Light deprivation, or “depping,” is a technique used by growers to maximize yield by manipulating light exposure to mimic light conditions that occur in the fall, which forces plants to flower. Until recently, growing cannabis inside was one of the safest options we had as growers. With legalization cascading across the country, what happens when growers no longer need to hide cannabis in their basements and need to increase the volume of their harvests?
Why is Darkness So Important?
Cannabis growers know darkness is as important as light. You may not think of the principles of yin (darkness) and yang (lightness) when planning your light deprivation schedule, but savvy growers understand the dual needs of cannabis.
Cannabis is a photoperiodic plant that responds to seasonal changes in light. That means when the days grow shorter, the plant’s life cycle is nearing its end, and flowering occurs for reproduction. In nature, male cannabis sacs release pollen to pollinate female plants in blossom. The result are seeds, which allow the plant to produce a next generation.
As a cultivated plant, cannabis still responds to light changes. Depending upon the strain you’re working with as well as your environmental demands, your light-to-dark ratio will vary a bit. If you’re new to the strain (or growing), talk to old hands about when to end the vegetative phase and trigger your plants’ flowering phase. That timing is critical to maximize your yield.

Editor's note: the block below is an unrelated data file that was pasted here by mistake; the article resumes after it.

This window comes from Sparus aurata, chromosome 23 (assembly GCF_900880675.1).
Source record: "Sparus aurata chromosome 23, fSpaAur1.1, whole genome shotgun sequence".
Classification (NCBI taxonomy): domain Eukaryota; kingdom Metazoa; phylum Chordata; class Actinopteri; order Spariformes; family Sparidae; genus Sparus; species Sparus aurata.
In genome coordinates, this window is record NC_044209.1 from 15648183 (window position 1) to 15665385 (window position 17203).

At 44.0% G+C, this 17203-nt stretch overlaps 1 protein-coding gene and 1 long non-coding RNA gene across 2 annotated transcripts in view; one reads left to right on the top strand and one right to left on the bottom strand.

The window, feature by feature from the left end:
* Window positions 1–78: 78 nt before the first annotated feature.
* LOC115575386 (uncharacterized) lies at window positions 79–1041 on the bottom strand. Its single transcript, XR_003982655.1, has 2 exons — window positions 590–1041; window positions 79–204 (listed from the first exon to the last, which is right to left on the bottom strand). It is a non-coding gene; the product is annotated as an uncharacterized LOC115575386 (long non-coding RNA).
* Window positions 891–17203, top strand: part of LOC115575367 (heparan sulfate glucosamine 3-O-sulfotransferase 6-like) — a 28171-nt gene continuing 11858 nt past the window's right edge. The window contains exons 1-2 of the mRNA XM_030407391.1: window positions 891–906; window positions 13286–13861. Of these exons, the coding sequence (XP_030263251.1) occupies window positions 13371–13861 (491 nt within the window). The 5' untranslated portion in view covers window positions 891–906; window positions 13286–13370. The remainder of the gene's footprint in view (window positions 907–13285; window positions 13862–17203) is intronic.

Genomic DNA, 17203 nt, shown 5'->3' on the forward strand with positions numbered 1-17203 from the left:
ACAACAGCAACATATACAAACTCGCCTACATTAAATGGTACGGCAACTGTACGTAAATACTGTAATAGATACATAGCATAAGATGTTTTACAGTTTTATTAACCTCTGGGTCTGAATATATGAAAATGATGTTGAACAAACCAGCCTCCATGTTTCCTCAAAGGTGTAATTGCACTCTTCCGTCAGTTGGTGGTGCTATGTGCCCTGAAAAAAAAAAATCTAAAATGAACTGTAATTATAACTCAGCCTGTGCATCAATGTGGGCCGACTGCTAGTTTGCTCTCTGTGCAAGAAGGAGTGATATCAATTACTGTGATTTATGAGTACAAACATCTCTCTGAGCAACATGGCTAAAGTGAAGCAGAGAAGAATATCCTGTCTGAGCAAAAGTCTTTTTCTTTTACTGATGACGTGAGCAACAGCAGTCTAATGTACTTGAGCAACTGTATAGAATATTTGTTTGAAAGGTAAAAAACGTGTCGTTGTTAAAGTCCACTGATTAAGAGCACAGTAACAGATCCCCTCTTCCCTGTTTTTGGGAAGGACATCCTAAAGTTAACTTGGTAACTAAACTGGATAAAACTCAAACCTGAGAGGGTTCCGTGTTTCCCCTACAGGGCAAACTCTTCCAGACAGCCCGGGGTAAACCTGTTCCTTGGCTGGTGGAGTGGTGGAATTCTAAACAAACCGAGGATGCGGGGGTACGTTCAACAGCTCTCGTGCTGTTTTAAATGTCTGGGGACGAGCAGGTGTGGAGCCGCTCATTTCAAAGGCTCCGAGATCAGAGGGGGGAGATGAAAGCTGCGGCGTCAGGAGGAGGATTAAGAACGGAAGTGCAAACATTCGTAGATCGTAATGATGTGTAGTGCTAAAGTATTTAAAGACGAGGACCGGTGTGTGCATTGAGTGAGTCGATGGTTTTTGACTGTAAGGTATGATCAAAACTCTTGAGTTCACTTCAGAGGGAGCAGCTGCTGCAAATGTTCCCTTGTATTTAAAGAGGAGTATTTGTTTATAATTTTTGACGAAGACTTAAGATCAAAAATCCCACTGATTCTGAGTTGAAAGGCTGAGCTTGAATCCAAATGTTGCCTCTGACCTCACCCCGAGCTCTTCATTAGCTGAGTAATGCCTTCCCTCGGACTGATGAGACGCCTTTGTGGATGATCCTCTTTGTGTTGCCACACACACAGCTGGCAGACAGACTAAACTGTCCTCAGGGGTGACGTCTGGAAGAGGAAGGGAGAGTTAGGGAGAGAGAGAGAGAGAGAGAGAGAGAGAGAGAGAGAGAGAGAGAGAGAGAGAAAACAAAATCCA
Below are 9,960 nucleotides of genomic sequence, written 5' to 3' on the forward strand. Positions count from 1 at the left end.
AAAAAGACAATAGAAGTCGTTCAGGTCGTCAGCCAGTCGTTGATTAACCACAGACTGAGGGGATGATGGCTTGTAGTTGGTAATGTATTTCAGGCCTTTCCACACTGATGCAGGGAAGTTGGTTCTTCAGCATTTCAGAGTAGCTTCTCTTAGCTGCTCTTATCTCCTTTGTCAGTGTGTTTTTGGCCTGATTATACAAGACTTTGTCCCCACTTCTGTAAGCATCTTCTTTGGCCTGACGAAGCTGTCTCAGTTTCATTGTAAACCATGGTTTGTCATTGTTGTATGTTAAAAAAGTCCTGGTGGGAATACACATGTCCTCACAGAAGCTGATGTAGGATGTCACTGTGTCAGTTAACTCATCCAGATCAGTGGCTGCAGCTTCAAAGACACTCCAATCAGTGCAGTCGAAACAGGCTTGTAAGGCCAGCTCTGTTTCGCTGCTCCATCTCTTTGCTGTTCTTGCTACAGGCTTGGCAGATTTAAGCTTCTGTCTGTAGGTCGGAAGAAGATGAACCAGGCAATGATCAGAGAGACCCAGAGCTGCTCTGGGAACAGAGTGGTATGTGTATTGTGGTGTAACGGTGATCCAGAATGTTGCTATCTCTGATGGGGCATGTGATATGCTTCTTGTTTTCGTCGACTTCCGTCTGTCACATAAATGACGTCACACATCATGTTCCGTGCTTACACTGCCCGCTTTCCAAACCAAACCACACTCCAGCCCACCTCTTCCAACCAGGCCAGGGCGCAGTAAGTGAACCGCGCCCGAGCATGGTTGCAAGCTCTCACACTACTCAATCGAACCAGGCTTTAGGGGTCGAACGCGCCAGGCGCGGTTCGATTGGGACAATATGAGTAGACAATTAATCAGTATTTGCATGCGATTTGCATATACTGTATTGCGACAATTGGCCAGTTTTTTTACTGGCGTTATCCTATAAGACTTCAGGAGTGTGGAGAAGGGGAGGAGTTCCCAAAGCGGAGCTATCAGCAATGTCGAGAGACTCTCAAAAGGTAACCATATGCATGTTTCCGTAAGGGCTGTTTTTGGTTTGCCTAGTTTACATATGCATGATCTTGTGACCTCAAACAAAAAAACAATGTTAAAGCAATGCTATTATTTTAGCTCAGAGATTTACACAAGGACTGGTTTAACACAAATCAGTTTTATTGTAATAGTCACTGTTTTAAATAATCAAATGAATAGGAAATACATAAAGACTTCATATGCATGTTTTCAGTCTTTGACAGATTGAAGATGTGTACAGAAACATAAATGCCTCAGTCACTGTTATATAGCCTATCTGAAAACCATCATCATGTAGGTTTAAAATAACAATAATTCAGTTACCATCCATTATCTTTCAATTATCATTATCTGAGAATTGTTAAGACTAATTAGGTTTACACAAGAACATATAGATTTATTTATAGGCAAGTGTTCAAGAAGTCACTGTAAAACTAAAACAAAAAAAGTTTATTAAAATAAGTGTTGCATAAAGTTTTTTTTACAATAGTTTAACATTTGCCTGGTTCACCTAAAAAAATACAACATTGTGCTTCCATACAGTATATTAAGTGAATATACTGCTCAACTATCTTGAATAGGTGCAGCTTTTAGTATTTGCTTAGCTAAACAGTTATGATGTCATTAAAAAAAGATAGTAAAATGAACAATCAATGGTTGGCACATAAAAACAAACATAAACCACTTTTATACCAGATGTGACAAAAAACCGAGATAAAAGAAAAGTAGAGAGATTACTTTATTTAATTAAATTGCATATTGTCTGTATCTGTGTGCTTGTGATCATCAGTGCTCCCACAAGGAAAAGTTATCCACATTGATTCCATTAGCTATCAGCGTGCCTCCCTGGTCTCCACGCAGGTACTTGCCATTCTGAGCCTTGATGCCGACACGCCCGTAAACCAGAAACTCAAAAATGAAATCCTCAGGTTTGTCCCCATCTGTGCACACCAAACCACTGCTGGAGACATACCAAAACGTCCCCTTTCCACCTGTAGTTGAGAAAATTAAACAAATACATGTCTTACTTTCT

The Benefits of Light Deprivation
Farmers typically grow seedlings or clones under supplemental light to get a strong start, and then put them under light dep conditions to finish within two months. So long as they’ve got another batch of clones or seedlings ready to go into the ground, they can do it all again in time for fall.
- It can increase harvests from one outdoor grow to at least 4 or 5 a year.
- It significantly cuts energy consumption and total cost of your cannabis operation compared to indoor cultivation.
- It’s ultimately more sustainable for the planet.
Genetic Advice for Light-Dep Growing
Don’t just throw any strain into a light-deprivation run and expect it to produce premium quality.
By researching different strains, you gain critical information about sun exposure, when to plant and harvest, and vulnerabilities that could limit overall production.
Vulnerable strains include those most susceptible to mites, mildew, mold, root rot, and fertilizer sensitivities.
As you work through a few harvests, you’ll develop experience that will allow you to tackle more sensitive strains. Choose a strain, and master that strain. Figure out what it needs, how long it takes to flower, and how to reproduce those results.
Whatever strain you decide to work with, make sure to note ideal sun exposure and daily darkness minimums. This will vary depending on the plant type and whether it’s an eight-week or ten-week strain.
Stick to Grow Schedule
In theory, covering your plants isn’t rocket science. However, there are some things to consider before you start out with your light deprivation grow project.